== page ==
New York Times reporter Eduardo Porter has an excellent piece about how ideology shapes our embrace/rejection of science. The left loves to harangue about the "anti-science" right when in fact the left participates just as much in the same anti-science behavior, and the left's anti-science behavior is every bit as destructive.
“The left is turning anti-science,” Marc Andreessen, the creator of Netscape who as a venture capitalist has become one of the most prominent thinkers of Silicon Valley, told me not long ago.
He was reflecting broadly about science and technology. His concerns ranged from liberals’ fear of genetically modified organisms to their mistrust of technology’s displacement of workers in some industries. “San Francisco is an interesting case,” he noted. “The left has become reactionary.”
Still, liberal biases may be most dangerous in the context of climate change, the most significant scientific and technological challenge of our time. For starters, they stand against the only technology with an established track record of generating electricity at scale while emitting virtually no greenhouse gases: nuclear power.
Only 35 percent of Democrats, compared with 60 percent of Republicans, favor building more nuclear power plants, according to a poll by the Pew Research Center.
It is the G.O.P. that is closer to the scientific consensus. According to a separate Pew poll of members of the American Association for the Advancement of Science, 65 percent of scientists want more nuclear power too.
He goes on to note:
Research suggests that better scientific knowledge will not be sufficient, on its own, to overcome our biases. Neither will it be mostly about improving education in STEM fields. To defeat our scientific phobias and taboos will require understanding how the findings of science and their consequences fit into the cultural makeup of both liberals and conservatives.
Explaining in more detail:
It is not hard to figure out the biases. People on the right tend to like private businesses, which they see as productive job creators. They mistrust government. It’s not surprising they will play down climate change when it seems to imply a package of policies that curb the actions of the former and give a bigger role to the latter.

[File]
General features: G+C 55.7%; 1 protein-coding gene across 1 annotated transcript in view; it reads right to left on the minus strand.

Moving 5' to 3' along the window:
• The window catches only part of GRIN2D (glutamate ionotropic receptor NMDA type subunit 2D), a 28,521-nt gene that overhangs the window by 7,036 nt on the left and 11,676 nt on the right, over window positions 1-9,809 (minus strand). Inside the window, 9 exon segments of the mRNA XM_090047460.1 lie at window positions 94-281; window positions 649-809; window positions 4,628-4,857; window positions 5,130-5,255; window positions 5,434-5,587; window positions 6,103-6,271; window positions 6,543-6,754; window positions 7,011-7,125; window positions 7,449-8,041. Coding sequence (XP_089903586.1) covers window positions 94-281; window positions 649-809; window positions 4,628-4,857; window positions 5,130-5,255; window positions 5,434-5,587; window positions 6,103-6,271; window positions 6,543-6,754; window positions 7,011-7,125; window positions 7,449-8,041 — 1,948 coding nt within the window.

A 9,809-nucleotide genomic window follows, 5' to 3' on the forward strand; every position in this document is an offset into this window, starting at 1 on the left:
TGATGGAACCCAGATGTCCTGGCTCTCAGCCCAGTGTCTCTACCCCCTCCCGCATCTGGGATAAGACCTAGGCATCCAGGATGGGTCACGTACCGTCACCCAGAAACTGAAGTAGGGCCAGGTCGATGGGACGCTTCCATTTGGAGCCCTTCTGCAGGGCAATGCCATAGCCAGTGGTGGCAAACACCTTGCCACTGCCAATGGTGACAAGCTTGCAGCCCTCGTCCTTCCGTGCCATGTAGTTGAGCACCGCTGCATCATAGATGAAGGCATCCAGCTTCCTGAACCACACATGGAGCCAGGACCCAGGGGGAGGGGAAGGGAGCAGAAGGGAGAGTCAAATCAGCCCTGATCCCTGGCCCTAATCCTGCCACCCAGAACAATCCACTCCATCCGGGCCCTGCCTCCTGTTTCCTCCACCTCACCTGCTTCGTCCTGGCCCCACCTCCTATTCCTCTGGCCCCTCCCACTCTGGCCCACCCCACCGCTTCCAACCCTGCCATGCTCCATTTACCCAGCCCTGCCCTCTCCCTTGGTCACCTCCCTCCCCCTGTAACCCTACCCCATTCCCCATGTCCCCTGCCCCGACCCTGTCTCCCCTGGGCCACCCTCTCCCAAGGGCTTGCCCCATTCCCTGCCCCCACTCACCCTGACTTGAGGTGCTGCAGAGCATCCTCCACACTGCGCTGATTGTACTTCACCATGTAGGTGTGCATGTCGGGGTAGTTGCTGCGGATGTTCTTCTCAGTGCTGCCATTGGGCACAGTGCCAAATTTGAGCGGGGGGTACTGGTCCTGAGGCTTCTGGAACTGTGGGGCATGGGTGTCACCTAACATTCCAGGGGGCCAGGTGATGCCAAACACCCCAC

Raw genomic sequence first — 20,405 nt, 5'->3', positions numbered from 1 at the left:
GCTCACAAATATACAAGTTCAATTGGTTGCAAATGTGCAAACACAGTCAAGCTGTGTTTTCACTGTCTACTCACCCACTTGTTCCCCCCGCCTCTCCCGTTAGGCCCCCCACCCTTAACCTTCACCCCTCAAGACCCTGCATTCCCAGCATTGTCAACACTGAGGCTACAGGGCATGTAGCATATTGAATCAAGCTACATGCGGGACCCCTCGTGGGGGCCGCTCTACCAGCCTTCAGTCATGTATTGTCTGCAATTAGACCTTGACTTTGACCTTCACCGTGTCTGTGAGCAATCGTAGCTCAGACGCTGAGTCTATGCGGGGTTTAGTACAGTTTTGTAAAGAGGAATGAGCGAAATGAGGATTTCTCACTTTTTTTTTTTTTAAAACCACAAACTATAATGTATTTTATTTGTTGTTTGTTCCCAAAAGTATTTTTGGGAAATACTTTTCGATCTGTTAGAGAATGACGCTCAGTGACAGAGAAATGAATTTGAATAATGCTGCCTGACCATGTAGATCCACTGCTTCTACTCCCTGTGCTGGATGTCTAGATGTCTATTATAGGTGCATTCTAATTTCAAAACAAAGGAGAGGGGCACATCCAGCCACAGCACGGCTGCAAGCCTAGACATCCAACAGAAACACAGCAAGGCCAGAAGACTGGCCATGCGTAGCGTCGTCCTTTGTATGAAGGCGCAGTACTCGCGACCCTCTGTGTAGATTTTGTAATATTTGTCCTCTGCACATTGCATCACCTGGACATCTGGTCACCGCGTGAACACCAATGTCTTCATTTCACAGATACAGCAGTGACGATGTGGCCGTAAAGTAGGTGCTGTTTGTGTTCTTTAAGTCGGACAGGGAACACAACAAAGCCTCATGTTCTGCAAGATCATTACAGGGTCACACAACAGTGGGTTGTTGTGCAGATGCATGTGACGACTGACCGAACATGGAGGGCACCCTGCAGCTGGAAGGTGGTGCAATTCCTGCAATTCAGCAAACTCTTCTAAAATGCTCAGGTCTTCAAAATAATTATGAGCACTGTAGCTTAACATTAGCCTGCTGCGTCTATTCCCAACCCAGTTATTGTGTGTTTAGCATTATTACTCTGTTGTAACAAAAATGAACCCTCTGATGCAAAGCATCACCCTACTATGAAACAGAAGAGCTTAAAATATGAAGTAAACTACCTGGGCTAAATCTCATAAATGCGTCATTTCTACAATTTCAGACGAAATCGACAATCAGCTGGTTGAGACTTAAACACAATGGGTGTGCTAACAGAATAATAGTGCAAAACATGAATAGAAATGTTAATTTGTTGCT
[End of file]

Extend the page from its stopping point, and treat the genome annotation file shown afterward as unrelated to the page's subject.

On the left, by contrast, people tend to mistrust corporations — especially big ones — as corrupt and destructive. These are the institutions bringing us both nuclear power and genetically modified agriculture.
“When science is aligned with big corporations the left immediately, intuitively perceives the technology as not benefiting the greater good but only benefiting the corporation,” said Matthew Nisbet, an expert on the communication of science at Northeastern University.
So when assessing the risks of different technological options, the left finds the risk of nuclear energy looming the highest, regardless of contrary evidence.
This doesn’t affect only beliefs about climate change and energy policy. The research identified similar distortions in people’s beliefs about the scientific consensus on the consequences of allowing concealed handguns. Biases also color beliefs in what science says and means across a range of other issues.
In the context of climate change, this heuristic presents an odd problem. It suggests that attitudes about climate change have little to do with education and people’s understanding of science.
Fixing it won’t require just better science. Eliminating the roadblocks against taking substantive action against climate change may require somehow dissociating the scientific facts from deeply rooted preferences about the world we want to live in, on both sides of the ideological divide.
And it is the last sentence that is key. How do we do that! It seems to me we have to create spaces for productive conversations. No matter how emotionally satisfying it may be to engage in tribal disdain for those of another tribe for being "anti-science," it is precisely this behavior that entrenches those we may wish to persuade. And the glaring truth is that very very few of us are pro-science. We are pro-ideology and pro-heuristics, and happy to embrace science when it meets these prior concerns. The reality is that there are multiple ways to frame an agenda. So another piece of the puzzle is to enter the mind of opponents and to figure out how to frame concerns in a way that resonates with things they value. But research shows, unsurprisingly, that we nearly always attempt persuasion from the angle that is most persuasive for us, projecting our values on to others. It usually has the effect of driving the opponent in further away.
I think the answer lies with these considerations. I didn't say it was an easy answer. What thoughts do you have?